Women's History Shows
The following shows highlight women, their history, their work and their accomplishments and are appropriate for March, women's history month.
Just a few of the women portrayed in this show:
60 Minutes with Q & A afterwards.
Appropriate for ages 10 & up
Born Salamah bint Said, Princess of Zanzibar, in 1844, Emily Reute grew up in a harem with scores of siblings. The royal family maintained it's fabulous wealth and luxury with a robust traffic in ivory, spices and human bondage. The Princess would venture beyond the palace, into the city and plantations where European traders, missionaries, and colonists exercised a growing influence. There she met Rudolph Reute, a German trader,with whom she eloped to Germany. The Princess also converted to Christianity and took the name Emily.
While living in Germany, she attained the perspective to form a comparison of the lives of women in Muslim society with those of their European contemporaries. Originally published in 1886, Waterfall Productions, has adapted this remarkable autobiography for a theatrical presentation, where the audience will meet Princess Salamah and learn about her life in both Zanzibar and Germany as a royal, daughter, outcast, wife, widow and mother.
65 minutes with talk-back afterwards. Ages 12 & up.
"Many thanks for bringing the Arabian princess to our stage...it's a wonderful piece in addition to being so very timely. We were transported into a world of wonders and stirring human drama."
-Marc Clopton, Artistic Director Actors Studio of Newburyport MA
In 1908, the world was on the cusp of change. The traditions of the Victorians were giving way to a more modern way of thinking and living. Mrs. Gordon, a woman having lived in both the 19th and 20th century, has a lot to say about all these new changes. Her stories will highlight technology, sports, fashion, beauty and more.
"(Rita) Parisi, a charming and animated storyteller, skillfully drew her audience back in time and led her guests in a lively conversation, encouraging questions and comments...an entertaining afternoon with glimpses in the lives of our grandmothers."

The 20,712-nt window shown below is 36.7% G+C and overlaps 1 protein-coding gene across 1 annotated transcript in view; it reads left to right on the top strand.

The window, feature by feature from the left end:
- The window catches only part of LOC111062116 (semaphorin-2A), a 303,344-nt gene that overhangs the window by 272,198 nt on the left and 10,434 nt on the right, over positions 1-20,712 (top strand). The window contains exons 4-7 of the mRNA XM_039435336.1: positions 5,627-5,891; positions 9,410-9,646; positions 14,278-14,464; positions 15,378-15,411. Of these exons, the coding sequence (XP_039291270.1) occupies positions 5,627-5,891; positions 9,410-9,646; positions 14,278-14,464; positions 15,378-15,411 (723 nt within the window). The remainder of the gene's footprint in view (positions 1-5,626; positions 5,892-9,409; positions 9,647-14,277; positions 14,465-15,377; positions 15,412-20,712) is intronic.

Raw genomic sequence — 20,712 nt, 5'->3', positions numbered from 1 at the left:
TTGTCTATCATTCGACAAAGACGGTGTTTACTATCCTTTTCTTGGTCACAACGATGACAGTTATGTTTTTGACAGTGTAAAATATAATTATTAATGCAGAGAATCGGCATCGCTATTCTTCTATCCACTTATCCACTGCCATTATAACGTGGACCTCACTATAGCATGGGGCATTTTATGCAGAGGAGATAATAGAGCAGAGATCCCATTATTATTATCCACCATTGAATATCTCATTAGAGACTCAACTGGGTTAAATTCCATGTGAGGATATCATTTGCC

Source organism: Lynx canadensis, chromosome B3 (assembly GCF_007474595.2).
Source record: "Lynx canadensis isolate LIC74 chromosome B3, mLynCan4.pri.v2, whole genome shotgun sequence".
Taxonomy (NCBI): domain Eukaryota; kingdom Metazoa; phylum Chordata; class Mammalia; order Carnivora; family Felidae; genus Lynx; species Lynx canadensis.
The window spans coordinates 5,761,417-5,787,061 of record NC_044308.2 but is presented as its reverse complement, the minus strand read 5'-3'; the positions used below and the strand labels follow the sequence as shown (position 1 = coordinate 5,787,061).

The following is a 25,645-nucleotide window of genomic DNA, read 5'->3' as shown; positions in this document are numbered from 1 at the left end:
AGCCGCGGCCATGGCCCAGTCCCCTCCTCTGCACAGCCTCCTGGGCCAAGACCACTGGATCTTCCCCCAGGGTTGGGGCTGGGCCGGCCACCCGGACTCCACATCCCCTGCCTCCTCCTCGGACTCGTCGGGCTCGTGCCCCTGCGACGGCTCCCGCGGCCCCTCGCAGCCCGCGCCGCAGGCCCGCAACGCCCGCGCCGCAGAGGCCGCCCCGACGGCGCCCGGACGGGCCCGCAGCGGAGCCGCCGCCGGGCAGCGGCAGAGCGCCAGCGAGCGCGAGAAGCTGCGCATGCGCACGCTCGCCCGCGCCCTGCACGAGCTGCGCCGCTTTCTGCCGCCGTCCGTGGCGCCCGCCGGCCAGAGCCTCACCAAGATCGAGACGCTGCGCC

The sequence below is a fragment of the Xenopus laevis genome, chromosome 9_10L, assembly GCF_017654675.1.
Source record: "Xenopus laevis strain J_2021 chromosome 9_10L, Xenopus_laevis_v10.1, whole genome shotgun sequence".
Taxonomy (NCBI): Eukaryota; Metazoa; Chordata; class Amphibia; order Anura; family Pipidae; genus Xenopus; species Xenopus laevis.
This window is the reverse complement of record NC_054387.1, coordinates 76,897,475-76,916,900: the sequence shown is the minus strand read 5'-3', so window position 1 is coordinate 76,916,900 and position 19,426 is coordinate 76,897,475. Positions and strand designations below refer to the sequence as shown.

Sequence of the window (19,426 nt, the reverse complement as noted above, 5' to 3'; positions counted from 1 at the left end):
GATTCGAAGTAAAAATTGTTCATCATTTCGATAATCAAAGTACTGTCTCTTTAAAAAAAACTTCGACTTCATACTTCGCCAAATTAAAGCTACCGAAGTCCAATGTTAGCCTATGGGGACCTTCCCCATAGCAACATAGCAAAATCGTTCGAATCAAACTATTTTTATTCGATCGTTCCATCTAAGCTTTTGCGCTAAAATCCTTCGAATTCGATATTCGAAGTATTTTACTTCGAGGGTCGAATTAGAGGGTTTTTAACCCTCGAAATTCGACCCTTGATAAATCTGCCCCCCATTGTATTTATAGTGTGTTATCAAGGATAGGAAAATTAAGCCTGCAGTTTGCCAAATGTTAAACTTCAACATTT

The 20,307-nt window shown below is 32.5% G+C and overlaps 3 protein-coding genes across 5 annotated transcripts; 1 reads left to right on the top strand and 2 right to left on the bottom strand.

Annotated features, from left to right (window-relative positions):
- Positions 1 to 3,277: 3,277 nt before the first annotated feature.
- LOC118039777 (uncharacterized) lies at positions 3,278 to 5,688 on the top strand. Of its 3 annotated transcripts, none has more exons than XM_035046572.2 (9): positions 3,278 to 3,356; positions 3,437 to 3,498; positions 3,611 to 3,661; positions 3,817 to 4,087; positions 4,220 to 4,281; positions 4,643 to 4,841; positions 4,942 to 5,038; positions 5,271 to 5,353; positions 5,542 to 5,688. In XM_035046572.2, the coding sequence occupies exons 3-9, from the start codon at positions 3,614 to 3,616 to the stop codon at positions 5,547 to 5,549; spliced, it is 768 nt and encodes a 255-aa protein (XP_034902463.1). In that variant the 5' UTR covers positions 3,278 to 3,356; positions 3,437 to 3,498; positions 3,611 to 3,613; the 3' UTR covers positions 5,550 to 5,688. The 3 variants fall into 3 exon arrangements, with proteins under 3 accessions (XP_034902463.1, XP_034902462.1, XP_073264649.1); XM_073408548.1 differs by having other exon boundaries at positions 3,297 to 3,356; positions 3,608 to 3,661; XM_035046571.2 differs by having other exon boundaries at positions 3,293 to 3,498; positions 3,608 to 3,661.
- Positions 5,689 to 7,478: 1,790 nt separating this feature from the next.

-Pelham-Windham NH News
Zelda Sayre Fitzgerald is often known as the crazy wife of F. Scott Fitzgerald, author of The Great Gatsby. She was the glittering half of the Golden Couple of the 1920's and muse and inspiration for the flapper characters in Fitzgerald's Jazz Age stories. But before she met Scott, she was the flamboyant and outrageous Zelda Sayre, the famous belle from Montgomery Alabama and the daughter of a judge and an artistic mother. Her antics before and after marriage became the stuff of legends. Though a legend in her own time, Zelda was much more than a southern belle, a glittering jewel on Fitzgerald's arm, Roaring 20's icon or an American expatriate wife in Paris. This original play, will pay tribute to an often misunderstood woman; a women who battled schizophrenia for much of her life; a woman who was also a mother, an accomplished ballet dancer, an exhibited artist and a published writer . *Appropriate for mature teens and up.
65 minute with 10 minute talk-back
with set and printed show program.
"Thank you for kicking off the fall programming season with such a marvelous production. I echo the audience's reaction: from the scenery to the professional level of the performance, we truly enjoyed a spectacular show here at Fort Lee. Your mastery of the character as well as the fabulous costume and set design was well appreciated by our patrons who are limited in their travel to New York!"
Program Coordinator, Fort Lee Public Library, NJ